summoned Chicago Cubs owner
and the aldermen representing the area to
on Thursday afternoon in an effort to seal the deal on a $300 million
rehab, a Cubs source said today.
Progress was made, but the global deal to clear the way for the project remains undone, the source said.
“The mayor thinks this deal should have been finished a long time ago,” added a City Hall source.
Just prior to the meeting, which did not include the owners of rooftop clubs that also are part of the rehab talks, Ald. Thomas Tunney, 44th, talked tough about the terms of any agreement.
Tunney said Thursday that he would not sign off on a deal unless it included more parking, better police protection and “aesthetic” assurances sought by
residents and businesses — all issues that have yet to be settled.
Reminded that Emanuel is pushing for an agreement, in part because the Ricketts family that owns the Cubs is not asking for any government funding, Tunney replied, “Yeah, but it’s not going to be on the backs of my community, sorry.”
The Rickettses have maintained that a deal needs to get done by Opening Day in early April so they can line up the contractors and materials needed to fix up their aging ballpark, but Tunney dismissed that concern.
“You’re talking about one of the wealthiest families in America,” the alderman told a throng of City Hall reporters pressing him on the issue. “End of statement.”
Family patriarch Joe Ricketts founded
, one of the country’s biggest online discount brokerages. His son, Tom Ricketts, runs the team, which was purchased for $800 million through a family trust. Dennis Culloton, a family spokesman, declined comment.
At stake is a $500 million investment: $300 million to fix up Wrigley and another $200 million for nearby development, including a plaza and hotel. The Rickettses say all of that will create nearly 1,200 new permanent jobs and generate $19 million in new yearly tax revenue for the city, county and state.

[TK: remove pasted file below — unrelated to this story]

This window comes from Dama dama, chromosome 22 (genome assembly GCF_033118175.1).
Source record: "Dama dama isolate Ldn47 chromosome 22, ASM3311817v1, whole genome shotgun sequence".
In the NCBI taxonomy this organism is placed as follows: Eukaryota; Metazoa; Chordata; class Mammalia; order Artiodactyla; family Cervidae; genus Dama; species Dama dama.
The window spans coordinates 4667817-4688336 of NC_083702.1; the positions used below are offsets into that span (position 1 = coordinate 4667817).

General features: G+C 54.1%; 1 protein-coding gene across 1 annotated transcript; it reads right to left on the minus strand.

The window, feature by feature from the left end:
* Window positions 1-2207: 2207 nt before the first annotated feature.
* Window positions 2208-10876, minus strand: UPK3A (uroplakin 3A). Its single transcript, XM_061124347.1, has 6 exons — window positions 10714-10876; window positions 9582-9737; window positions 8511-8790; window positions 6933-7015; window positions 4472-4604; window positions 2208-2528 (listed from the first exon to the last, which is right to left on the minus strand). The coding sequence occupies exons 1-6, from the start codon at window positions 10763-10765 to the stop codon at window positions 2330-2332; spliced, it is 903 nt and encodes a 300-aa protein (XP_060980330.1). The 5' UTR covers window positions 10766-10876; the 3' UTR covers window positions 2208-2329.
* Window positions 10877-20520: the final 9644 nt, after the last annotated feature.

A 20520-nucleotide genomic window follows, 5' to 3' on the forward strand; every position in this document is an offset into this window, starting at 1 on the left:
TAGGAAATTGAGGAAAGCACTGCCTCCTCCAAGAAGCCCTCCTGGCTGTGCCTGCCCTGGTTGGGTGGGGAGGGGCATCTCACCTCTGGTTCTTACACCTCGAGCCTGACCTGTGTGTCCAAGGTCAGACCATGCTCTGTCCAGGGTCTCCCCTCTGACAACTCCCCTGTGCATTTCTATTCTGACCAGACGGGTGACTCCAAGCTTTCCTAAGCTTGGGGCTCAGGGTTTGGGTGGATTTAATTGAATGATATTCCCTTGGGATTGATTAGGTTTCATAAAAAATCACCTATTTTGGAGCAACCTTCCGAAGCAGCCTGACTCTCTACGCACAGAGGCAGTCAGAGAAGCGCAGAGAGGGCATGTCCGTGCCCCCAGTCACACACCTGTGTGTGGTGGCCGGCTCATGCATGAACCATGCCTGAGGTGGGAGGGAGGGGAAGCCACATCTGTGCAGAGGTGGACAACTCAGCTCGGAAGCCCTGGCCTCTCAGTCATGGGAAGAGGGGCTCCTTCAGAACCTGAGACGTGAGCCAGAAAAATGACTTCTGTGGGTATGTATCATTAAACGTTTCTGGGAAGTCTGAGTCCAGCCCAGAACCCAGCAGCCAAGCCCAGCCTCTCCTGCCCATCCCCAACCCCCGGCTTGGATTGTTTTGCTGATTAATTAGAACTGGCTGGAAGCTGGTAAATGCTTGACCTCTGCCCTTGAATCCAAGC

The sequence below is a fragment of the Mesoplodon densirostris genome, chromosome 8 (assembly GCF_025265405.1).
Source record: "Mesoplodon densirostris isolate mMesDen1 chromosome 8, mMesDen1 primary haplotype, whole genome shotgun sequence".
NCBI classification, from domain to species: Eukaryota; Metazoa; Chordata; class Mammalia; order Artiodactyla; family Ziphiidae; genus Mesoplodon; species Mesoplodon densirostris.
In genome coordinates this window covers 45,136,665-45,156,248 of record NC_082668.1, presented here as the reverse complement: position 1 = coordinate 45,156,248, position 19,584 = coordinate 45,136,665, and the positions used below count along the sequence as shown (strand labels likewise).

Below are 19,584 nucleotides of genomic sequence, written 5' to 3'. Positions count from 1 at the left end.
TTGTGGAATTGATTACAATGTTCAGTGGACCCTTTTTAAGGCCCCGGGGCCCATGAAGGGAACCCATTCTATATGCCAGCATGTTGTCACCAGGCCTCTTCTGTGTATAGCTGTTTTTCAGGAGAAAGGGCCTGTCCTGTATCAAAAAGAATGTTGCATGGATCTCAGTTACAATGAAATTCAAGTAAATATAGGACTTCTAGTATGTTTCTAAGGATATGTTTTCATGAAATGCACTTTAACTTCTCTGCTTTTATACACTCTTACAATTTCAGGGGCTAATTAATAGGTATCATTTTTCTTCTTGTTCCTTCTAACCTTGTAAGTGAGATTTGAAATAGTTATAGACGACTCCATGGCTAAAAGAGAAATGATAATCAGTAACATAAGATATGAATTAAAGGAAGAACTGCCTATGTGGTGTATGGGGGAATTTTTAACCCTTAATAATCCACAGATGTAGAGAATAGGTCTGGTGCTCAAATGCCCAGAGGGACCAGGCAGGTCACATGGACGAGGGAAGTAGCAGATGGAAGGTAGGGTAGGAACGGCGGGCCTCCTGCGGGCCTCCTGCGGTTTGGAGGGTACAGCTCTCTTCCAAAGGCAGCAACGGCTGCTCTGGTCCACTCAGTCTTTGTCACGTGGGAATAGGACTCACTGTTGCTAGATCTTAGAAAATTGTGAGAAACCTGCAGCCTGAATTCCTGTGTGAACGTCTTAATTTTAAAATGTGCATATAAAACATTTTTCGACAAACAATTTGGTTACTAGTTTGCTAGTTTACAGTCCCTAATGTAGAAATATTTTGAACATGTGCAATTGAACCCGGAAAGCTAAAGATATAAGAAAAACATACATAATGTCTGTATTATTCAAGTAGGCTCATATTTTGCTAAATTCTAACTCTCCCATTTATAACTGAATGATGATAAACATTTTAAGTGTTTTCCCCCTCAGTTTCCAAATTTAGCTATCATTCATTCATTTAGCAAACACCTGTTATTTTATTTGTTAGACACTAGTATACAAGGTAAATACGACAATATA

In late January, Emanuel urged the Ricketts and owners of buildings across the street who sell rooftop seating on game days to reach an agreement on signage that is key to paying for the rehab.
The rooftop owners, who give 17 percent of their annual revenue to the Cubs under a 20-year deal brokered by Tunney, fear their lucrative birds-eye views will be blocked if the Cubs put up signs in the outfield. They also say it would violate their deal with the Cubs.
Owners of the 16 rooftop clubs proposed a plan to place signs on their buildings and give all the resulting revenue to the Cubs. In exchange, they asked for a nine-year extension on their contract.
The Cubs, however, say revenue from signs on the building would not be as great as the amount of money they could make on advertising inside the ballpark. No deal has been reached, despite ongoing talks that include Tunney, who over the years has accepted tens of thousands of dollars in campaign contributions from the rooftop owners.
Hopes to reach an agreement by early last month, in time to propose additional night games for the upcoming season, never materialized. Both Emanuel and Tunney said they wanted a comprehensive deal that addressed signage, night games, additional concerts, parking, security, aesthetics and closing off nearby streets for game-day street festivals.
With none of that done, the Ricketts appeared to step up the pressure this week when they announced that they had an agreement for a 40,000-square-foot athletic club inside a planned Sheraton hotel across the street from Wrigley.
“My family is prepared to invest $500 million into Wrigley Field and the Wrigleyville neighborhood,” Tom Ricketts said in a statement. “All of this can happen if we can reach a common sense solution that allows us to run our business.”
Although Tunney, as alderman, traditionally would have to green light the needed zoning change, the mayor does have the political power to override him.
Tunney said that point hasn’t escaped him. “Of course, I worry about everything,” Tunney said when asked about the mayor. “But you know what? I sleep well every night. You know why? (Because) I commit a hundred percent to my community.”